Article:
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Drew Dowdell

So how small is the Solstice trunk?

24 posts in this topic

We're going on a 4 day visit to my parents' place in Miami. Budget is offering a Solstice for $357.00. Albert really wants a convertible <and I agree>.... the other choice is a Mustang for $341.00 which makes the Pontiac a no-brainer.

But how small is the trunk? Can we get two small roll aboards in there?

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With the top up?

The luggage only has to be in the trunk from Fort Lauderdale to Miami and back.

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With the top up?

The luggage only has to be in the trunk from Fort Lauderdale to Miami and back.

Might be OK

TrunkTopUp.jpg

dsc02514cv4.jpg

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How about a Hertz Vette? I've heard you can get them for ~$500/wk.

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Looks about as small as a Sebring convertible w/ the top down (which has an absurdly tiny trunk w/ the top down with a massive decklid). I had one of those in Florida from Alamo last July.

Edited by moltar
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Go for an S2000 ;-]

Trunk.jpg

true, with hondas you HAVE to check under the hood to see if there is even an engine there, there is so little torque

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true, with hondas you HAVE to check under the hood to see if there is even an engine there, there is so little torque

*looks at picture of trunk, reads regs comment, is confused.

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We decided to scrap the Solstice idea. We found a package for $520 that includes round trip airfare and our choice of DTS or Mustang convertible. With the money we're not spending on the Solstice, we're going to do an overnight in Key West or take my parent's boat out for an overnight.

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*looks at picture of trunk, reads regs comment, is confused.

When he can't find a coherent, on topic thing to bash a Honda or other vehicle for...he just starts pulling stuff out of his ass. :P

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Read my sig.

Well you know, the rental has already been bought and paid for. So the "damage" is done. Whether you rent it or not won't make a difference to the automakers.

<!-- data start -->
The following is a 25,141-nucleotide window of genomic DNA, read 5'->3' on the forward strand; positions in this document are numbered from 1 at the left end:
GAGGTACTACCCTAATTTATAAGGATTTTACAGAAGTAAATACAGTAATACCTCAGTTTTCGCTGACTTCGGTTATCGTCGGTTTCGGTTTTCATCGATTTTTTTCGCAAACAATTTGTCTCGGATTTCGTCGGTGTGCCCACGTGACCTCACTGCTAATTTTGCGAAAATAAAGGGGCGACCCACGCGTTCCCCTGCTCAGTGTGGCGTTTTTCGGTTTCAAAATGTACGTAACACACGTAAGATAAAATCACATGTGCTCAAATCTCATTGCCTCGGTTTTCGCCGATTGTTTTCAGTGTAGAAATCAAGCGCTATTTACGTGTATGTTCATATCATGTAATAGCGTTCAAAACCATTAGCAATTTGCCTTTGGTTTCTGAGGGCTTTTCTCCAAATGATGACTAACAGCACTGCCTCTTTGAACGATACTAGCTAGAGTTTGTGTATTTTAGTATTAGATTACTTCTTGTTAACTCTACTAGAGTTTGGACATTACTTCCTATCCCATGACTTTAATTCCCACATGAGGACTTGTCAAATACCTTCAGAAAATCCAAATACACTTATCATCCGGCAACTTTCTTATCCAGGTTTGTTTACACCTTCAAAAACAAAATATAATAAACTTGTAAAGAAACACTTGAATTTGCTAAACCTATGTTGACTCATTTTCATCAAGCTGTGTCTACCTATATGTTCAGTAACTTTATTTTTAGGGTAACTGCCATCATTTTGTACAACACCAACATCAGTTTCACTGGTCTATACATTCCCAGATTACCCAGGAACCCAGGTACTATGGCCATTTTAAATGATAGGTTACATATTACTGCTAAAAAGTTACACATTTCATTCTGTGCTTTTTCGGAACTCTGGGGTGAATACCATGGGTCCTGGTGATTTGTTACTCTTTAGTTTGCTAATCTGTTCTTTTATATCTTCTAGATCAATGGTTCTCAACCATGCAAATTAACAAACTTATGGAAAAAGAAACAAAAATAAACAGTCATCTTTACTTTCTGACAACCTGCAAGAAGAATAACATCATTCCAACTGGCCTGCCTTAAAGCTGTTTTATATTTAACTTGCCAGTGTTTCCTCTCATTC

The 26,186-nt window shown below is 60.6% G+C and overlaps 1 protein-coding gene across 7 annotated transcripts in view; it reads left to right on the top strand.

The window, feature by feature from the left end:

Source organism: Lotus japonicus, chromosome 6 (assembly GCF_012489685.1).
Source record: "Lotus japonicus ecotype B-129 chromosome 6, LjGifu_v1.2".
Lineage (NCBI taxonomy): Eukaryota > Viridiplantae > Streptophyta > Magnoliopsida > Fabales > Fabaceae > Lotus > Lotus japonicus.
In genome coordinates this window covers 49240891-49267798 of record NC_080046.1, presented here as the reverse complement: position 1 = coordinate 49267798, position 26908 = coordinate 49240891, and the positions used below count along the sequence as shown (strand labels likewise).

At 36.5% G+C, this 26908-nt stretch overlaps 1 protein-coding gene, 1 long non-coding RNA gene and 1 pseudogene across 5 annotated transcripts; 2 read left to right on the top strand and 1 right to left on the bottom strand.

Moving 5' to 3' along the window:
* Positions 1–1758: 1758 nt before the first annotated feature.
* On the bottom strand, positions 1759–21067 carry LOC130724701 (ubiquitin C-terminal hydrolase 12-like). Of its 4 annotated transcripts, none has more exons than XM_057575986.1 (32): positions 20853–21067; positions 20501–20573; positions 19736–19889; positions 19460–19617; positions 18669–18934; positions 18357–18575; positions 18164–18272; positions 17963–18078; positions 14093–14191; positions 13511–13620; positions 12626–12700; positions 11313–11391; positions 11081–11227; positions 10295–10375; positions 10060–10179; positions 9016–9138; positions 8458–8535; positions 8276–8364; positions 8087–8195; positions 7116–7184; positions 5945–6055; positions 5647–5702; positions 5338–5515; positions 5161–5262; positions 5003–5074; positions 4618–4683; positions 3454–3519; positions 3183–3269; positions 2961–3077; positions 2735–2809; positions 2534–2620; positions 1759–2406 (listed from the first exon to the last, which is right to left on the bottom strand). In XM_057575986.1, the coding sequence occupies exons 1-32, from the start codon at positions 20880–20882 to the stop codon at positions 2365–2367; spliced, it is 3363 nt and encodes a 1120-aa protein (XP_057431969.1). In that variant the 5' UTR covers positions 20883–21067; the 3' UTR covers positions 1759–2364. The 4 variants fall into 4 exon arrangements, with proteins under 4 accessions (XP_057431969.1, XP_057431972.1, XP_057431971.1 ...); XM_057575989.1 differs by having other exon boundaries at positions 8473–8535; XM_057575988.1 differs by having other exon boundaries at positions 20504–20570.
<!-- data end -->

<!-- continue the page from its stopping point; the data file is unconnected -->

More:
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We decided to scrap the Solstice idea. We found a package for $520 that includes round trip airfare and our choice of DTS or Mustang convertible. With the money we're not spending on the Solstice, we're going to do an overnight in Key West or take my parent's boat out for an overnight.

:thumbsup: that is a killer idea and deal, Have fun, kick it up and take plenty of pictures for us to all see and drool over. Vacation like a rock star for all of us that cannot go on vacation yet. :smilewide:

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Well you know, the rental has already been bought and paid for. So the "damage" is done. Whether you rent it or not won't make a difference to the automakers.

Doesn't mean I can't reward the company that purchased the way I want them to. It all trickles down. Both the Solstice and S2000 are halo cars at rental places. Placing more demand on the Solstice encourages the rental company to buy more of them.

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A scholarly friend of mine once described it as the world's only carpeted fuel tank. This hasn't stopped her from driving as far as Yosemite. (packing scientifically for the trip and FedEx-ing stuff to our destination)

The color: Far From Mellow-Yellow and the turbo pulls nicely at higher elevations.

Even in monsoon-like rain conditions the top and window seals remained leak-free. Excitement.

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Read my sig.

You don't buy non-American cars because they aren't American. You're telling American auto manufacturers that it's ok to keep doing what they're doing since you'll keep buying. Do you think American auto manufacturers are doing a good job? Do you think that the companies are being run as well as they should? If so, they say no more and I will understand.

I think that consumers should buy what they want to buy. They shouldn't be expected to, nor asked to, purchase a different product simply because it's American. That would be shifting the problem from the auto manufacturers (where it belongs) to the consumers. The pressure needs to stay on the auto manufacturers if we expect them to improve. If that means beating them down because of their past inefficiency and greed, then that is exactly what we need to do.